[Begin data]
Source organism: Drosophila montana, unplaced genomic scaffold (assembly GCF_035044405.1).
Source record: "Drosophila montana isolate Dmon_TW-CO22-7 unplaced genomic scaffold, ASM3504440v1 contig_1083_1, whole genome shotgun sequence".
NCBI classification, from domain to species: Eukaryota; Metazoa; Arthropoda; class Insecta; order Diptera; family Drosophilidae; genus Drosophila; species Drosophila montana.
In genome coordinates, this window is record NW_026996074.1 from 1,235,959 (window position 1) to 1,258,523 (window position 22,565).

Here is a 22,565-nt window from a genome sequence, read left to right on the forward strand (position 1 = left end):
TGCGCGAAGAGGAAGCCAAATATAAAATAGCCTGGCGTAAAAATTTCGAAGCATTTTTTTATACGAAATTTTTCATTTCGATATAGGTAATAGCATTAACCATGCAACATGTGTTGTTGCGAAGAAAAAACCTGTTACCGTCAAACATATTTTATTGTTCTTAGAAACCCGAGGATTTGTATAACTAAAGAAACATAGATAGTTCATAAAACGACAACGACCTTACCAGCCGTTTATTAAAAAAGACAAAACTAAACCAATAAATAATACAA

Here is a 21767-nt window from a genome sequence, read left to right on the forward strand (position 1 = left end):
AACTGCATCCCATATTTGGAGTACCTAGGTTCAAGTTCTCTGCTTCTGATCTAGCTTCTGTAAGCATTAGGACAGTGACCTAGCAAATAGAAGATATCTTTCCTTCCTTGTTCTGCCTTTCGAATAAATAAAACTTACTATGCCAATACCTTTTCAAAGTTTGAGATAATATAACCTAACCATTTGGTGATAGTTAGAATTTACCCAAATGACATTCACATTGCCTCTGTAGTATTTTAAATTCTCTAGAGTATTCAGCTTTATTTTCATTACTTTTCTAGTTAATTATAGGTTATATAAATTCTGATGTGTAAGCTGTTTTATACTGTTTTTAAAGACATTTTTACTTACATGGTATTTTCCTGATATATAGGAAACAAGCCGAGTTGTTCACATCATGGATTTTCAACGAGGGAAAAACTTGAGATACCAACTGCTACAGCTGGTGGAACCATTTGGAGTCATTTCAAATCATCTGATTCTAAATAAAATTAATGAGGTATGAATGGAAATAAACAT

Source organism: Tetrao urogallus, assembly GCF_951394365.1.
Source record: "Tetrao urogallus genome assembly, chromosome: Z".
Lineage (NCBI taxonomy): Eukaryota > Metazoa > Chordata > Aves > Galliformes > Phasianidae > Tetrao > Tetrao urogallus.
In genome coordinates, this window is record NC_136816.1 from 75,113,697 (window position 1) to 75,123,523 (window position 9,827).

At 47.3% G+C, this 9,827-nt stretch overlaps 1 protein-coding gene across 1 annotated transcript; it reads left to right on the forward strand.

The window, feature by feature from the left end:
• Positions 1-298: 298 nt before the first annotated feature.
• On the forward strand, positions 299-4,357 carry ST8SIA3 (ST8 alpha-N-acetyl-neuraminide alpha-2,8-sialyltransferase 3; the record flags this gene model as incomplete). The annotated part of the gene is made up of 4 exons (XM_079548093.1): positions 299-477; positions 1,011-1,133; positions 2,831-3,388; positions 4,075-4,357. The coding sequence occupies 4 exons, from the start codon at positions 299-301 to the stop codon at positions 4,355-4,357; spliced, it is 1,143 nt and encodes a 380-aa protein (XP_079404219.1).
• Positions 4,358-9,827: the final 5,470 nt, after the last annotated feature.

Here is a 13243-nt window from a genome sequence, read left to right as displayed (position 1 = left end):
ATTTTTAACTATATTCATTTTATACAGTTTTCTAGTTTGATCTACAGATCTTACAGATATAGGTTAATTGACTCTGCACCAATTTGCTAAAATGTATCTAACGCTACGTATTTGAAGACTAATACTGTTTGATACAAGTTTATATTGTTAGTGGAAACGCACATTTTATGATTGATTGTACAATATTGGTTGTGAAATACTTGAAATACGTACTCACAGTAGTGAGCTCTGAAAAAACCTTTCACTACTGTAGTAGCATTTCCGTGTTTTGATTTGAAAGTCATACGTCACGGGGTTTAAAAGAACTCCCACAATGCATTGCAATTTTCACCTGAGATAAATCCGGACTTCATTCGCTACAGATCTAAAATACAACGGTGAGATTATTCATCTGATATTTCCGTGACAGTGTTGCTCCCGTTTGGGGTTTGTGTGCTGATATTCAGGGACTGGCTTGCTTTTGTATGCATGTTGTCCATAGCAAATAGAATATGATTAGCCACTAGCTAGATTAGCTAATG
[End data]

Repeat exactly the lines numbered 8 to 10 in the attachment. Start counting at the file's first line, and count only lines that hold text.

AACTGCATCCCATATTTGGAGTACCTAGGTTCAAGTTCTCTGCTTCTGATCTAGCTTCTGTAAGCATTAGGACAGTGACCTAGCAAATAGAAGATATCTTTCCTTCCTTGTTCTGCCTTTCGAATAAATAAAACTTACTATGCCAATACCTTTTCAAAGTTTGAGATAATATAACCTAACCATTTGGTGATAGTTAGAATTTACCCAAATGACATTCACATTGCCTCTGTAGTATTTTAAATTCTCTAGAGTATTCAGCTTTATTTTCATTACTTTTCTAGTTAATTATAGGTTATATAAATTCTGATGTGTAAGCTGTTTTATACTGTTTTTAAAGACATTTTTACTTACATGGTATTTTCCTGATATATAGGAAACAAGCCGAGTTGTTCACATCATGGATTTTCAACGAGGGAAAAACTTGAGATACCAACTGCTACAGCTGGTGGAACCATTTGGAGTCATTTCAAATCATCTGATTCTAAATAAAATTAATGAGGTATGAATGGAAATAAACAT

Source organism: Tetrao urogallus, assembly GCF_951394365.1.
Source record: "Tetrao urogallus genome assembly, chromosome: Z".